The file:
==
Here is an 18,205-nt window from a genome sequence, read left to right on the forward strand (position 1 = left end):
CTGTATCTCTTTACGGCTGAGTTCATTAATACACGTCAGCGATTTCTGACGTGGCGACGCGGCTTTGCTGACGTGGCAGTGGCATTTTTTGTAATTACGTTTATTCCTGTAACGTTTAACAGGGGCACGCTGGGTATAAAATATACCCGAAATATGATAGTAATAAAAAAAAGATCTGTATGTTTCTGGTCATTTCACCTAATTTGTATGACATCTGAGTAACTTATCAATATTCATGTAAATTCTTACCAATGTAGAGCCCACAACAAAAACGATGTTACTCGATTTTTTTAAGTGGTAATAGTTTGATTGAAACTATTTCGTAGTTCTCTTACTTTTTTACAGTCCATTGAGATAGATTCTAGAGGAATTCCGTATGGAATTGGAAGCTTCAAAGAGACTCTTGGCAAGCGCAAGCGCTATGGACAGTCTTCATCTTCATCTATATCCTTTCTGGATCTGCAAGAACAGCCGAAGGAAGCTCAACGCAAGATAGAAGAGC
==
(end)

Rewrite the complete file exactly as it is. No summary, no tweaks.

Here is an 18,205-nt window from a genome sequence, read left to right on the forward strand (position 1 = left end):
CTGTATCTCTTTACGGCTGAGTTCATTAATACACGTCAGCGATTTCTGACGTGGCGACGCGGCTTTGCTGACGTGGCAGTGGCATTTTTTGTAATTACGTTTATTCCTGTAACGTTTAACAGGGGCACGCTGGGTATAAAATATACCCGAAATATGATAGTAATAAAAAAAAGATCTGTATGTTTCTGGTCATTTCACCTAATTTGTATGACATCTGAGTAACTTATCAATATTCATGTAAATTCTTACCAATGTAGAGCCCACAACAAAAACGATGTTACTCGATTTTTTTAAGTGGTAATAGTTTGATTGAAACTATTTCGTAGTTCTCTTACTTTTTTACAGTCCATTGAGATAGATTCTAGAGGAATTCCGTATGGAATTGGAAGCTTCAAAGAGACTCTTGGCAAGCGCAAGCGCTATGGACAGTCTTCATCTTCATCTATATCCTTTCTGGATCTGCAAGAACAGCCGAAGGAAGCTCAACGCAAGATAGAAGAGC